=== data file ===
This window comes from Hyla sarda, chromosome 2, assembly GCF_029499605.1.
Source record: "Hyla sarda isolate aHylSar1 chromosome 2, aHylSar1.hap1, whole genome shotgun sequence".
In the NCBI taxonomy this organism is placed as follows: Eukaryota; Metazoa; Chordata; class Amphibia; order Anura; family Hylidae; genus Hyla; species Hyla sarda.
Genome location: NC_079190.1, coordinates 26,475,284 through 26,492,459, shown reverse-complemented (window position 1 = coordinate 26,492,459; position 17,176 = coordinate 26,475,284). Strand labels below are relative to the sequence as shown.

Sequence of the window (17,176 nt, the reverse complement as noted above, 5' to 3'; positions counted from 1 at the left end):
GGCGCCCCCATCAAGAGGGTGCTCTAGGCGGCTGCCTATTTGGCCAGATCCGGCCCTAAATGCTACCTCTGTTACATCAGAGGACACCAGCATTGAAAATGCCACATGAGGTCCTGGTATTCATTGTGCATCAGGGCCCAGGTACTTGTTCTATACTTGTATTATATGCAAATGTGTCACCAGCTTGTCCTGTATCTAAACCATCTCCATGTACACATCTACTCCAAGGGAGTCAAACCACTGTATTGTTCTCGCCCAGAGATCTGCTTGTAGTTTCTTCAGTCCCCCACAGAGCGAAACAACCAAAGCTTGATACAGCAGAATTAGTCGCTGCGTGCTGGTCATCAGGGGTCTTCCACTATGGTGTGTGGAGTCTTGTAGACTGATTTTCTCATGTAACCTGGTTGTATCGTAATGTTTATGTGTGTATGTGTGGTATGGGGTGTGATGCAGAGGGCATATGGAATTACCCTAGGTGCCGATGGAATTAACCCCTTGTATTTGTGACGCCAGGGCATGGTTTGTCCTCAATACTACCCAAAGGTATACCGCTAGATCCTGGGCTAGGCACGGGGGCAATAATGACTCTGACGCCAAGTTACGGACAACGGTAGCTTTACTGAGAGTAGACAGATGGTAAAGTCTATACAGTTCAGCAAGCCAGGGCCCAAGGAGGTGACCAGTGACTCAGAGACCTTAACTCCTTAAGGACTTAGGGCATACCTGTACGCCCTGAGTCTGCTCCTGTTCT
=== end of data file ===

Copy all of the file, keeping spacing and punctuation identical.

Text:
This window comes from Hyla sarda, chromosome 2, assembly GCF_029499605.1.
Source record: "Hyla sarda isolate aHylSar1 chromosome 2, aHylSar1.hap1, whole genome shotgun sequence".
In the NCBI taxonomy this organism is placed as follows: Eukaryota; Metazoa; Chordata; class Amphibia; order Anura; family Hylidae; genus Hyla; species Hyla sarda.
Genome location: NC_079190.1, coordinates 26,475,284 through 26,492,459, shown reverse-complemented (window position 1 = coordinate 26,492,459; position 17,176 = coordinate 26,475,284). Strand labels below are relative to the sequence as shown.

Sequence of the window (17,176 nt, the reverse complement as noted above, 5' to 3'; positions counted from 1 at the left end):
GGCGCCCCCATCAAGAGGGTGCTCTAGGCGGCTGCCTATTTGGCCAGATCCGGCCCTAAATGCTACCTCTGTTACATCAGAGGACACCAGCATTGAAAATGCCACATGAGGTCCTGGTATTCATTGTGCATCAGGGCCCAGGTACTTGTTCTATACTTGTATTATATGCAAATGTGTCACCAGCTTGTCCTGTATCTAAACCATCTCCATGTACACATCTACTCCAAGGGAGTCAAACCACTGTATTGTTCTCGCCCAGAGATCTGCTTGTAGTTTCTTCAGTCCCCCACAGAGCGAAACAACCAAAGCTTGATACAGCAGAATTAGTCGCTGCGTGCTGGTCATCAGGGGTCTTCCACTATGGTGTGTGGAGTCTTGTAGACTGATTTTCTCATGTAACCTGGTTGTATCGTAATGTTTATGTGTGTATGTGTGGTATGGGGTGTGATGCAGAGGGCATATGGAATTACCCTAGGTGCCGATGGAATTAACCCCTTGTATTTGTGACGCCAGGGCATGGTTTGTCCTCAATACTACCCAAAGGTATACCGCTAGATCCTGGGCTAGGCACGGGGGCAATAATGACTCTGACGCCAAGTTACGGACAACGGTAGCTTTACTGAGAGTAGACAGATGGTAAAGTCTATACAGTTCAGCAAGCCAGGGCCCAAGGAGGTGACCAGTGACTCAGAGACCTTAACTCCTTAAGGACTTAGGGCATACCTGTACGCCCTGAGTCTGCTCCTGTTCT